In JavaScript, I'm telling the browser to do something if the window size is greater than 500px. I do it like so:

```
if (windowsize > 500) {
// do this
}
```

This works great, but I would like to apply this same method, but with a range of numbers. So I would like to tell my browser to do stuff if the window size is between 500px and 600px. I know this wouldn't work, but here is how I imagined it:

```
if (windowsize > 500-600) {
// do this
}
```

Is this even possible, within JavaScript?

Tests whether `windowsize`

is greater than `500`

and lesser than `600`

meaning that neither values `500`

or `600`

itself will result in the condition becoming true.

```
if (windowsize > 500 && windowsize < 600) {
// ...
}
```

I had a moment, so, although you've already accepted an answer, I thought I'd contribute the following:

```
Number.prototype.between = function(a, b) {
var min = Math.min.apply(Math, [a, b]),
max = Math.max.apply(Math, [a, b]);
return this > min && this < max;
};
var windowSize = 550;
console.log(windowSize.between(500, 600));
```

Or, if you'd prefer to have the option to check a number is in the defined range *including the end-points*:

```
Number.prototype.between = function(a, b, inclusive) {
var min = Math.min.apply(Math, [a, b]),
max = Math.max.apply(Math, [a, b]);
return inclusive ? this >= min && this <= max : this > min && this < max;
};
var windowSize = 500;
console.log(windowSize.between(500, 603, true));
```

Edited to add a minor amendment to the above, given that – as noted in the comments –

…

`Function.prototype.apply()`

is slow! Besides calling it when you have a fixed amount of arguments is pointless…

it was worth removing the use of `Function.prototype.apply()`

, which yields the amended versions of the above methods, firstly without the 'inclusive' option:

```
Number.prototype.between = function(a, b) {
var min = Math.min(a, b),
max = Math.max(a, b);
return this > min && this < max;
};
var windowSize = 550;
console.log(windowSize.between(500, 600));
```

And with the 'inclusive' option:

```
Number.prototype.between = function(a, b, inclusive) {
var min = Math.min(a, b),
max = Math.max(a, b);
return inclusive ? this >= min && this <= max : this > min && this < max;
}
var windowSize = 500;
console.log(windowSize.between(500, 603, true));
```

References:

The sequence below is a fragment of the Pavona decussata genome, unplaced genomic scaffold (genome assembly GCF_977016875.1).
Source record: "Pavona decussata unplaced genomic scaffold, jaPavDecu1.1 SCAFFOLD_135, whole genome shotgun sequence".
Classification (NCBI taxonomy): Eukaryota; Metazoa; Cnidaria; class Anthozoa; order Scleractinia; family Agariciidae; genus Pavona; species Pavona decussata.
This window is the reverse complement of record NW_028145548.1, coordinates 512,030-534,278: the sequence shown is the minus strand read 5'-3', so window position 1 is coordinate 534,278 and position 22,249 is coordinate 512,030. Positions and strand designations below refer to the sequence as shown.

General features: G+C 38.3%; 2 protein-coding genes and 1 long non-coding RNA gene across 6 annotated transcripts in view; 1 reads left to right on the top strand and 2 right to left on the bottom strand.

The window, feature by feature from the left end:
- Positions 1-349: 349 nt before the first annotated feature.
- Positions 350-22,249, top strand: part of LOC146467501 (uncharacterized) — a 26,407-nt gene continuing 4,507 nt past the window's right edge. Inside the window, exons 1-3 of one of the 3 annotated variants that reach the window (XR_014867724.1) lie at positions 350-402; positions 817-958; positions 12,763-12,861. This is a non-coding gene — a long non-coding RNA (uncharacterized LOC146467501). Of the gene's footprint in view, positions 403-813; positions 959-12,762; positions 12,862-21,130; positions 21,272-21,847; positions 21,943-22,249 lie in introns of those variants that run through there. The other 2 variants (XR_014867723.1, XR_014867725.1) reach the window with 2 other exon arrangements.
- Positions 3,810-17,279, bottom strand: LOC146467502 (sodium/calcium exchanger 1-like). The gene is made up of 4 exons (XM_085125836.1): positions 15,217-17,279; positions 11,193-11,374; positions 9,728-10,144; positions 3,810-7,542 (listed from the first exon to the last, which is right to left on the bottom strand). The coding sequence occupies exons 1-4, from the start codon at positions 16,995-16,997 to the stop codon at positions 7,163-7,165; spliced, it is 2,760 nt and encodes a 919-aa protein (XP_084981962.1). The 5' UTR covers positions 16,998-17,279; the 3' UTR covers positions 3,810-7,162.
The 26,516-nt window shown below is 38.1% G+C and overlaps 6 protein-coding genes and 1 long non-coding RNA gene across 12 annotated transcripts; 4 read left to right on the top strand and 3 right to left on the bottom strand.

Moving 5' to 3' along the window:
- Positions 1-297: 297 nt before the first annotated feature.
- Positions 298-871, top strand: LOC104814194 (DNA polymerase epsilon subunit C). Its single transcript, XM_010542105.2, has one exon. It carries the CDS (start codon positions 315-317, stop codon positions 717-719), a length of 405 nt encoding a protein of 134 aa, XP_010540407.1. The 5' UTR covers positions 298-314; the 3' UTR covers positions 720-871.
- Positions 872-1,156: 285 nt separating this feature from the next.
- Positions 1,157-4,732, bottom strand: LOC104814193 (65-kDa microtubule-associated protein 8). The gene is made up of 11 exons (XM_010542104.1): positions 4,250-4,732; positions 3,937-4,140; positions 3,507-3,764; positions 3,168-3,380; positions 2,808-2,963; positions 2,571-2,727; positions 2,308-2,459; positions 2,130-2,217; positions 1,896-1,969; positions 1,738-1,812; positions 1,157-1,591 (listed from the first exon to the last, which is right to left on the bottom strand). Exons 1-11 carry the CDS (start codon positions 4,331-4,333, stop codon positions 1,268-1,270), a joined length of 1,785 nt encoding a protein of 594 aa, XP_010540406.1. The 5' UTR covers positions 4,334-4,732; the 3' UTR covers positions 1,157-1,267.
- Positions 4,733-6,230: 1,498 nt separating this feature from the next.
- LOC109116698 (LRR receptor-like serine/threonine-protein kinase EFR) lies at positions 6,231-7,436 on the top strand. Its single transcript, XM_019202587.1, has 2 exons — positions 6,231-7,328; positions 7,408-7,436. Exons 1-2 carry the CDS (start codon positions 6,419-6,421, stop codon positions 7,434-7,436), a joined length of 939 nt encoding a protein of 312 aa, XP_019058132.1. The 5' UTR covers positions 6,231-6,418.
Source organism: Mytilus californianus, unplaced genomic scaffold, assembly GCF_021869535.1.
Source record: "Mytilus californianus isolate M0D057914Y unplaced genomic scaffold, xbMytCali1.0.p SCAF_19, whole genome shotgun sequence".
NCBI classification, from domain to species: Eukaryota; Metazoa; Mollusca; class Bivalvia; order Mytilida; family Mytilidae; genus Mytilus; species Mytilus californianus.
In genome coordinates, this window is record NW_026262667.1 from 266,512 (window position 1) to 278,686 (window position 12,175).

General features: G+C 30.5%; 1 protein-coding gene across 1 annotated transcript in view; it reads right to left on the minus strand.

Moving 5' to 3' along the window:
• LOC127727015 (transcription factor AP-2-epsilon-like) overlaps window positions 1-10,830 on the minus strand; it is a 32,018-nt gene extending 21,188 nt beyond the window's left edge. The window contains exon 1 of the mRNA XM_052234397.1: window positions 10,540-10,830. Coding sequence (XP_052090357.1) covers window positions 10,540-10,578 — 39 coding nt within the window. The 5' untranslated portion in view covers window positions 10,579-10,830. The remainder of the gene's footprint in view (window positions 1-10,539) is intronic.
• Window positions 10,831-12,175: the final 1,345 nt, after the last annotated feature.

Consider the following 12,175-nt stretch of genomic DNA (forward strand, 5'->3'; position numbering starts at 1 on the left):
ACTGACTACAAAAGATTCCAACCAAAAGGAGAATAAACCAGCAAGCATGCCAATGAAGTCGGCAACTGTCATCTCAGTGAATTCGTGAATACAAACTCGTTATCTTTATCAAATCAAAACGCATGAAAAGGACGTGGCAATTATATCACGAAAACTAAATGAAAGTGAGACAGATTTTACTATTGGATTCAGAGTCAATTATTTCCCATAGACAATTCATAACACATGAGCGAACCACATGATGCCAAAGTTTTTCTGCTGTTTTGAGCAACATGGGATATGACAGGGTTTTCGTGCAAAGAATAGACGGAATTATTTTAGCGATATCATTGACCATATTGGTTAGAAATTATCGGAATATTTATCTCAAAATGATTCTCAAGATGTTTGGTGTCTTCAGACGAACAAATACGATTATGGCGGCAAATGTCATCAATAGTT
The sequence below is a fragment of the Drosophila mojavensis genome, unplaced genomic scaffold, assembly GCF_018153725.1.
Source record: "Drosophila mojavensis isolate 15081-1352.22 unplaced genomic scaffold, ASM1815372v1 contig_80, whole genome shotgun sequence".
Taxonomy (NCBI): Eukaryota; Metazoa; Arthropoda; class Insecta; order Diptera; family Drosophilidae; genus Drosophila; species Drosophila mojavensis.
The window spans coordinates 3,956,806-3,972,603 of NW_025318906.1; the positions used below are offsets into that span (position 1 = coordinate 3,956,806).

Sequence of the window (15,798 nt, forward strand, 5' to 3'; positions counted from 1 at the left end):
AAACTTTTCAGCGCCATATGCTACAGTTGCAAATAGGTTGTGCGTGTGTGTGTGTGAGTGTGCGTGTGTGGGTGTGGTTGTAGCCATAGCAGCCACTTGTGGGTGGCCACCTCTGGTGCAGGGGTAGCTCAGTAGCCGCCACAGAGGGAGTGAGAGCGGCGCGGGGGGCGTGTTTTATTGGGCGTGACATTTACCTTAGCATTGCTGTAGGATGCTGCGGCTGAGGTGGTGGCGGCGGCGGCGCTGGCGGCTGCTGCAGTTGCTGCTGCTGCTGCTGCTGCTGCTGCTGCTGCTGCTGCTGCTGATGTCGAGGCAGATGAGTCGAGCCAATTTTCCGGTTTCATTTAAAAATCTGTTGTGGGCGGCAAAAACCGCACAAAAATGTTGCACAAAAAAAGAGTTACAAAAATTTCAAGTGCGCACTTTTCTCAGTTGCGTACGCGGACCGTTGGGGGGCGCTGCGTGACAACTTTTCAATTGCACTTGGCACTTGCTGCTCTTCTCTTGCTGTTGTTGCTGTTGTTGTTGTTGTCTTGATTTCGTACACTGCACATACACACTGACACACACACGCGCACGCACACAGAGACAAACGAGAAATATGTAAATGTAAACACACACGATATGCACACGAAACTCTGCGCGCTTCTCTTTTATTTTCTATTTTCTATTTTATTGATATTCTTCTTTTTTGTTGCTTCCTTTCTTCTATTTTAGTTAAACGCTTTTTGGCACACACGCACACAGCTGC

I prefer to put the variable on the inside to give an extra hint that the code is validating my variable is between a range values

```
if (500 < size && size < 600) { doStuff(); }
```

You can use Multiple clause in `if`

condition instead of writing

```
if (windowsize > 500-600) {
// do this
}
```

because this really makes no sense logically JavaScript will read your if condition like

```
windowSize > -100
```

because it calculates `500-600`

to `-100`

You should use `&&`

for strict checking both cases for example which will look like this

```
if( windowSize > 500 && windowSize < 600 ){
// Then doo something
}
```

I just implemented this bit of jQuery to show and hide bootstrap modal values. Different fields are displayed based on the value range of a users textbox entry.

```
$(document).ready(function () {
jQuery.noConflict();
var Ammount = document.getElementById('Ammount');
$("#addtocart").click(function () {
if ($(Ammount).val() >= 250 && $(Ammount).val() <= 499) {
{
$('#myModal').modal();
$("#myModalLabelbronze").show();
$("#myModalLabelsilver").hide();
$("#myModalLabelgold").hide();
$("#myModalPbronze").show();
$("#myModalPSilver").hide();
$("#myModalPGold").hide();
}
}
});
```

It's an old question, however might be useful for someone like me.

`lodash`

has `_.inRange()`

function https://lodash.com/docs/4.17.4#inRange

Example:

```
_.inRange(3, 2, 4);
// => true
```

Please note that this method utilizes the `Lodash`

utility library, and requires access to an installed version of Lodash.

Here is the shortest method possible:

```
if (Math.abs(v-550)<50) console.log('short')
if ((v-500)*(v-600)<0) console.log('short')
```

Parametrized:

```
if (Math.abs(v-max+v-min)<max+min) console.log('short')
if ((v-min)*(v-max)<0) console.log('short')
```

You can divide both sides by 2 if you don't understand how the first one works;)

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